Season In Review: Riley Nelson and Jake Heaps

In the next part of our 2011 football season in review, Peter Case takes one final look at the performances of Riley Nelson and Jake Heaps this season.

A key storyline of the 2011 football season was the debate on who should quarterback BYU and/or who had truly performed better during the season. Some have excused Riley’s success because as he took over, the schedule got considerably easier. Others have excused what success Jake had because the defense came up big and saved him. At the end of the season, some of Cougar Nation has moved past it, and some still remain divided on the topic. I’d like to take a crack at solving it for you.

Please know that I’m not anti-Jake or pro-Riley. My purpose in this was to find out whether Jake was receiving unfair criticism as some have suggested. Was he every bit as good as Riley or was he over-hyped?

Did Jake face stiffer competition than Riley? In a word, no.

Jeff Sagarin regularly posts rankings for each team in his USA today articles. He uses one of the most accurate formulas to determine who has the hardest schedule and where a team is ranked in relation to their performance in that schedule. Using Sagarin’s rankings, we can determine that Jake started versus teams with an average overall ranking of 75 and Riley started versus teams with an average ranking of 72.5—Riley played the stiffer competition.

Did Riley fair as well against difficult competition as Jake did? In a word, yes.

Again, using Sagarin’s rankings for each of BYU’s opponents, I can select 4 games (two played by Jake and two by Riley) where the opponents are nearly identical in ranking to compare how each quarterback faired in similar competition. The 4 teams are:

Texas—ranked 16th by Sagarin (Jake) vs TCU—ranked 19th by Sagarin (Riley)

and

UCF—ranked 83rd by Sagarin (Jake) vs Oregon State—ranked 82nd by Sagarin (Riley)

Rk

Opponent (QB)

Final Score

Comp

Att

Int

Pct

Yards

TD's

Long

Sacked

Effic

RZ eff

16

Texas (Jake)

16-17

22

38

2

57.9

192

1

27

1

98.49

100%

19

TCU (Riley)

28-38

15

29

2

51.7

215

1

42

4

111.59

33.33%

83

UCF (Jake)

24-17

16

34

1

47.1

133

0

19

1

74.04

100%

82

Oregon St (Riley)

38-28

17

27

1

63

217

3

46

2

159.73

100%

(…cont)Total Offense Stats

Rushing

Receiving

Total Off

Rk

Opponent (QB)

Final Score

No

yds

td

long

No

yds

td

long

16

Texas (Jake)

16-17

23

43

0

9

22

192

1

27

235

19

TCU (Riley)

28-38

50

139

1

32

15

215

1

42

354

83

UCF (Jake)

24-17

32

127

2

21

16

133

0

19

260

82

Oregon St (Riley)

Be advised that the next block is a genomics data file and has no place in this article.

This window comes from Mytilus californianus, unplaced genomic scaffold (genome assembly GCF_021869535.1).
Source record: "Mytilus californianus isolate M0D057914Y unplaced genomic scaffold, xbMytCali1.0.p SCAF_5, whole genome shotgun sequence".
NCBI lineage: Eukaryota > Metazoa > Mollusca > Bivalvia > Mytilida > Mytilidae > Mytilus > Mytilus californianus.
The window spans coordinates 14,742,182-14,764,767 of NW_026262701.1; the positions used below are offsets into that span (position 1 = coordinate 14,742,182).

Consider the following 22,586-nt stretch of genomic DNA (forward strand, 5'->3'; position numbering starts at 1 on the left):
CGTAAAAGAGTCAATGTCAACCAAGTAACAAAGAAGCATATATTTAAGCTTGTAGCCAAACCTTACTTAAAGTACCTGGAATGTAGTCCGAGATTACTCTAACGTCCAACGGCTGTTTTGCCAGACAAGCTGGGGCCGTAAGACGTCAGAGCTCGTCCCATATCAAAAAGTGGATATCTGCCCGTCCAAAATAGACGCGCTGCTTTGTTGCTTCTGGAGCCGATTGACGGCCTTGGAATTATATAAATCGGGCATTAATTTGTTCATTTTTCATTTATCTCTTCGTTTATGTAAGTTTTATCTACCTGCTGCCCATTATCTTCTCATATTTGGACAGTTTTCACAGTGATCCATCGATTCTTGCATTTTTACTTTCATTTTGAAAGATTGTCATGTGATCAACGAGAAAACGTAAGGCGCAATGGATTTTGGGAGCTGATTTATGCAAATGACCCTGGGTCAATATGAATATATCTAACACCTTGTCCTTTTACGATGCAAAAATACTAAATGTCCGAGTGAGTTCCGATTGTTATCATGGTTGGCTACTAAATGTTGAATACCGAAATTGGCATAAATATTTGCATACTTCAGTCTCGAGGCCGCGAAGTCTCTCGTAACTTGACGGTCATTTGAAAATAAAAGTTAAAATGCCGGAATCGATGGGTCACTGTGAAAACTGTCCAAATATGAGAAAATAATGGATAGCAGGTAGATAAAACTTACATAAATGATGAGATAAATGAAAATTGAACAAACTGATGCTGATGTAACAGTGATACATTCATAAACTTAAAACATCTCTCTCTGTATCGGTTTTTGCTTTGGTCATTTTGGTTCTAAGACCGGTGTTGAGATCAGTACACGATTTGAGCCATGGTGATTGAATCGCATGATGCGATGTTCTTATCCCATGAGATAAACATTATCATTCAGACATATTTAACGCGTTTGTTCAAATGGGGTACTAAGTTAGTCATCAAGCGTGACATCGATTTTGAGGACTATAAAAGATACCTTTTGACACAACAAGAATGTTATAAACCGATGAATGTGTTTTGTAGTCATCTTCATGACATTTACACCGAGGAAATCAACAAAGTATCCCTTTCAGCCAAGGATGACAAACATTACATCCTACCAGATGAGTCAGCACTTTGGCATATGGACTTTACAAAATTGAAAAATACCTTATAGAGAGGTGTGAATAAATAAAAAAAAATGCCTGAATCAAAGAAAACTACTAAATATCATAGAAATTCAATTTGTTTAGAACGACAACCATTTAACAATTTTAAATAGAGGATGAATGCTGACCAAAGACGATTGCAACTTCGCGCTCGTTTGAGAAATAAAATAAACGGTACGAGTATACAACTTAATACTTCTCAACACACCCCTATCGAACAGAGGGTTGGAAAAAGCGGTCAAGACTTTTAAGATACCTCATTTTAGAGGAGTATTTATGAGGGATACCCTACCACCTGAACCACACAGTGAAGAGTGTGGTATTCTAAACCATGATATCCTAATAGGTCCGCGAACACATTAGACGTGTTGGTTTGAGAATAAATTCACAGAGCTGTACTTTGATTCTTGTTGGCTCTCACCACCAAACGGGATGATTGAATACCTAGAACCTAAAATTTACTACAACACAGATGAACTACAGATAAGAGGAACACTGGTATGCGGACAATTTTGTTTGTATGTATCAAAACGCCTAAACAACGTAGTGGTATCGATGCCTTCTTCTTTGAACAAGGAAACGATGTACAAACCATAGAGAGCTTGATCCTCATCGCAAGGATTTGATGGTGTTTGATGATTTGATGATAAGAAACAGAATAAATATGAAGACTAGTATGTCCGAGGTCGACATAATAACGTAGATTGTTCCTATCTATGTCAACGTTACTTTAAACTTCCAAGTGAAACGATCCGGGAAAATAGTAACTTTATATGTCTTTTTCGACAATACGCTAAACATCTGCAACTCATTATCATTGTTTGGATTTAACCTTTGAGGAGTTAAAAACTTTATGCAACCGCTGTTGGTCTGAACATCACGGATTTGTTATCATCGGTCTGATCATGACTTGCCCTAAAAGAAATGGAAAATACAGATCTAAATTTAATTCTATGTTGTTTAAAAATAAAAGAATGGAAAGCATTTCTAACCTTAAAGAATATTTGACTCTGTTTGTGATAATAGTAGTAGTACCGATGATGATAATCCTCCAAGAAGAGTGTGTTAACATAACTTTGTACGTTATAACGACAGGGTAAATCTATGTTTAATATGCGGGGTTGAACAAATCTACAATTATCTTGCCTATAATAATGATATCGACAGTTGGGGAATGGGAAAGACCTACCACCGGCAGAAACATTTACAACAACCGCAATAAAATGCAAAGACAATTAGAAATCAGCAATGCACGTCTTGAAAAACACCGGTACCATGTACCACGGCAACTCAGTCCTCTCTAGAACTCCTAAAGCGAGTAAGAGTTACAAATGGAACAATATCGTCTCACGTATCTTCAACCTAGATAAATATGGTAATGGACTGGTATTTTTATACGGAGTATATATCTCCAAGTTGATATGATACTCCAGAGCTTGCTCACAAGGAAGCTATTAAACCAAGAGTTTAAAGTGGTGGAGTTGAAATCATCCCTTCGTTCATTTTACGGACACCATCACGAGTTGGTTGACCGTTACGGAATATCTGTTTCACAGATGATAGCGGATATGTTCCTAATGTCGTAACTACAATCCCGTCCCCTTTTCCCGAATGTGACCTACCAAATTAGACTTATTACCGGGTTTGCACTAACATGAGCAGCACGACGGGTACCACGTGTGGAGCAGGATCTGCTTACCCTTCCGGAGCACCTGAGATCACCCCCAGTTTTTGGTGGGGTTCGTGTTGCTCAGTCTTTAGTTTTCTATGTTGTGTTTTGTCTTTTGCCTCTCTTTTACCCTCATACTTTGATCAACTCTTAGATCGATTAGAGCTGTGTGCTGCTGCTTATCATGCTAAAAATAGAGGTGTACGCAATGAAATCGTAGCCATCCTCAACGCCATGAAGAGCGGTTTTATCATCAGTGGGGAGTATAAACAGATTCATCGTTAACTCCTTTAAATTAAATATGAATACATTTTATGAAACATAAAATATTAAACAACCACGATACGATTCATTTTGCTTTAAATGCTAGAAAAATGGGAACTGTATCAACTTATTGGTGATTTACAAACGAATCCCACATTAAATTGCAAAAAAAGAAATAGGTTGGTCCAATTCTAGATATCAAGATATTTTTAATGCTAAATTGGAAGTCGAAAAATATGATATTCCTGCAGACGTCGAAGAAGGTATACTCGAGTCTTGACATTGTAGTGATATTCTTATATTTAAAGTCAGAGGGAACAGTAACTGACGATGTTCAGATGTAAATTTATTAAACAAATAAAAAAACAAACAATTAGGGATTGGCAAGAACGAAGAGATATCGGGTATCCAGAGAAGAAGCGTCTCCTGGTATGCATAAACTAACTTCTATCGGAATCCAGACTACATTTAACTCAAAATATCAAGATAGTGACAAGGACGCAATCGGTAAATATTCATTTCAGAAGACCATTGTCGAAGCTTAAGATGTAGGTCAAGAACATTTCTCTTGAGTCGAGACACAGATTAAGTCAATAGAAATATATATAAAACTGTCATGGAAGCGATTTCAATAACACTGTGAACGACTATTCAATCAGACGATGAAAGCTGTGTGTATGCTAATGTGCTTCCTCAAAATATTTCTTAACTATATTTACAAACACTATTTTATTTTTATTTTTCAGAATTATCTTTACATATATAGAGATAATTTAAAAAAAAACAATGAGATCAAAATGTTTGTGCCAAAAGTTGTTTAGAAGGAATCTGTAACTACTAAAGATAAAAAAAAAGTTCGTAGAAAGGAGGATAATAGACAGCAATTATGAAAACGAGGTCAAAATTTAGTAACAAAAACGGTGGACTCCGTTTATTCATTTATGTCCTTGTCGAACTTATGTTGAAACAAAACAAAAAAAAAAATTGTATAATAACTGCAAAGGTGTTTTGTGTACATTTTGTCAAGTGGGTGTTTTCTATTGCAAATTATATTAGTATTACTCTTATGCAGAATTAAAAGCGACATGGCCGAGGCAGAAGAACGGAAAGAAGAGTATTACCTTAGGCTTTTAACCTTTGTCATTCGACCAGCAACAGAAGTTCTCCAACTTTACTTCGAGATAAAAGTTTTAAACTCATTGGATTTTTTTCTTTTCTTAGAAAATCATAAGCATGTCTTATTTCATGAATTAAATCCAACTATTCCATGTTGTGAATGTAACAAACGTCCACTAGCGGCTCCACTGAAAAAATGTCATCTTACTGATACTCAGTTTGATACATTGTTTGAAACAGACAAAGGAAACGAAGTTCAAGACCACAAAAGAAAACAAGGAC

38-28

48

282

2

41

17

217

3

46

499

Overall Texas and TCU are good comparison games for the two quarterbacks in set 1 and UCF and Oregon State are good comparison games for the two quarterbacks in set 2. Comparing Jake’s performance against Texas is the best way we can determine how he would have played against TCU or how Riley would’ve played against Texas. The same logic holds true for UCF and Oregon State.

Why the drop off, Jake?

If what people claim is true--that Jake is as good as Riley but faced stiffer competition--then given a similar quality of competition, Jake’s numbers would be as good if not better than Riley’s. That began to be true as evidenced by the Texas vs. TCU comparison but not in the 2nd set of comparison games. What was the difference? In the Texas game Jake was coming off a win, while in the UCF game he was coming off back to back losses. Though there were certainly a myriad of factors that affected Jake’s play, perhaps the most evident was that Jake had a harder time bouncing back from adversity.

People often commented on how visibly rattled Jake was whenever he got hit or threw an interception. Instead of bouncing back immediately it seemed to take him some time to recover his confidence. But Heaps shouldn’t have to shoulder the blame for his poor performance alone. A myriad of others had failed him on so many levels, and he made the best of the situation. Still, all the hype surrounding him—hype he eagerly encouraged—left Jake unable to see the deficiencies in his game—deficiencies that cost him his starting role.

Jake is a very skilled young player and will have a great time competing for a starting role in Charlie Weis’s system. While we lament losing any member of our Cougar family, the fact remains that Jake chose to leave on his own, and in the end BYU remains in good hands with Riley at the helm.

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